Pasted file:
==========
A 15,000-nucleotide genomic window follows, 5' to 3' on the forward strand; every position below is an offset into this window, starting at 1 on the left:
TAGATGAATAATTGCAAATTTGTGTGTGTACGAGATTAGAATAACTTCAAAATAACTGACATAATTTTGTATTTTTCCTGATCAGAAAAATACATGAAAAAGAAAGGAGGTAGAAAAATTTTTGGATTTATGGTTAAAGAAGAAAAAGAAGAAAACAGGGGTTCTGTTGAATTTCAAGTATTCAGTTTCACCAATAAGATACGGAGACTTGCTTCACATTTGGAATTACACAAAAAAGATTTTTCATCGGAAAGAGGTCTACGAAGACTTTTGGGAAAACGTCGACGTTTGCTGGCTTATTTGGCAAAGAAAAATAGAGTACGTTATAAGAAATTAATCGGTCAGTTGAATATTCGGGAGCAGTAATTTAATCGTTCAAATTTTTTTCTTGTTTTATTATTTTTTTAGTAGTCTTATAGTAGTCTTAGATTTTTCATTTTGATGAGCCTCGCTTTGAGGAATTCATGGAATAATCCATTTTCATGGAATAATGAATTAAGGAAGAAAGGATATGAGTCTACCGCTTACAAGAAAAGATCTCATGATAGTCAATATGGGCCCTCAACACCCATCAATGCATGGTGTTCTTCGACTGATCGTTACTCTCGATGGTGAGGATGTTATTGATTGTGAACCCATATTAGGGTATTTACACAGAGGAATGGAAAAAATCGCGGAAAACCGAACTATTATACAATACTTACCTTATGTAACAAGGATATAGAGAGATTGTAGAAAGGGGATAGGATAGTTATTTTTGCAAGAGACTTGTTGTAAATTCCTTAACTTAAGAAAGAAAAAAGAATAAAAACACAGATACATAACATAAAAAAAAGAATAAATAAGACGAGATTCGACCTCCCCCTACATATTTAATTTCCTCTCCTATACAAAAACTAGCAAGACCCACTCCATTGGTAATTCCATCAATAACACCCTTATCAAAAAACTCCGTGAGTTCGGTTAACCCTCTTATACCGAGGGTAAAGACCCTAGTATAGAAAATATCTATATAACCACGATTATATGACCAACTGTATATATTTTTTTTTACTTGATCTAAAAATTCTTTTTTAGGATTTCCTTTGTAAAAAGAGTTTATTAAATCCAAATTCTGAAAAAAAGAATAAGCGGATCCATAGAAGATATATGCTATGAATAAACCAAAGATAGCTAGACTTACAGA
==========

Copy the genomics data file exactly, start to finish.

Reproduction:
A 15,000-nucleotide genomic window follows, 5' to 3' on the forward strand; every position below is an offset into this window, starting at 1 on the left:
TAGATGAATAATTGCAAATTTGTGTGTGTACGAGATTAGAATAACTTCAAAATAACTGACATAATTTTGTATTTTTCCTGATCAGAAAAATACATGAAAAAGAAAGGAGGTAGAAAAATTTTTGGATTTATGGTTAAAGAAGAAAAAGAAGAAAACAGGGGTTCTGTTGAATTTCAAGTATTCAGTTTCACCAATAAGATACGGAGACTTGCTTCACATTTGGAATTACACAAAAAAGATTTTTCATCGGAAAGAGGTCTACGAAGACTTTTGGGAAAACGTCGACGTTTGCTGGCTTATTTGGCAAAGAAAAATAGAGTACGTTATAAGAAATTAATCGGTCAGTTGAATATTCGGGAGCAGTAATTTAATCGTTCAAATTTTTTTCTTGTTTTATTATTTTTTTAGTAGTCTTATAGTAGTCTTAGATTTTTCATTTTGATGAGCCTCGCTTTGAGGAATTCATGGAATAATCCATTTTCATGGAATAATGAATTAAGGAAGAAAGGATATGAGTCTACCGCTTACAAGAAAAGATCTCATGATAGTCAATATGGGCCCTCAACACCCATCAATGCATGGTGTTCTTCGACTGATCGTTACTCTCGATGGTGAGGATGTTATTGATTGTGAACCCATATTAGGGTATTTACACAGAGGAATGGAAAAAATCGCGGAAAACCGAACTATTATACAATACTTACCTTATGTAACAAGGATATAGAGAGATTGTAGAAAGGGGATAGGATAGTTATTTTTGCAAGAGACTTGTTGTAAATTCCTTAACTTAAGAAAGAAAAAAGAATAAAAACACAGATACATAACATAAAAAAAAGAATAAATAAGACGAGATTCGACCTCCCCCTACATATTTAATTTCCTCTCCTATACAAAAACTAGCAAGACCCACTCCATTGGTAATTCCATCAATAACACCCTTATCAAAAAACTCCGTGAGTTCGGTTAACCCTCTTATACCGAGGGTAAAGACCCTAGTATAGAAAATATCTATATAACCACGATTATATGACCAACTGTATATATTTTTTTTTACTTGATCTAAAAATTCTTTTTTAGGATTTCCTTTGTAAAAAGAGTTTATTAAATCCAAATTCTGAAAAAAAGAATAAGCGGATCCATAGAAGATATATGCTATGAATAAACCAAAGATAGCTAGACTTACAGA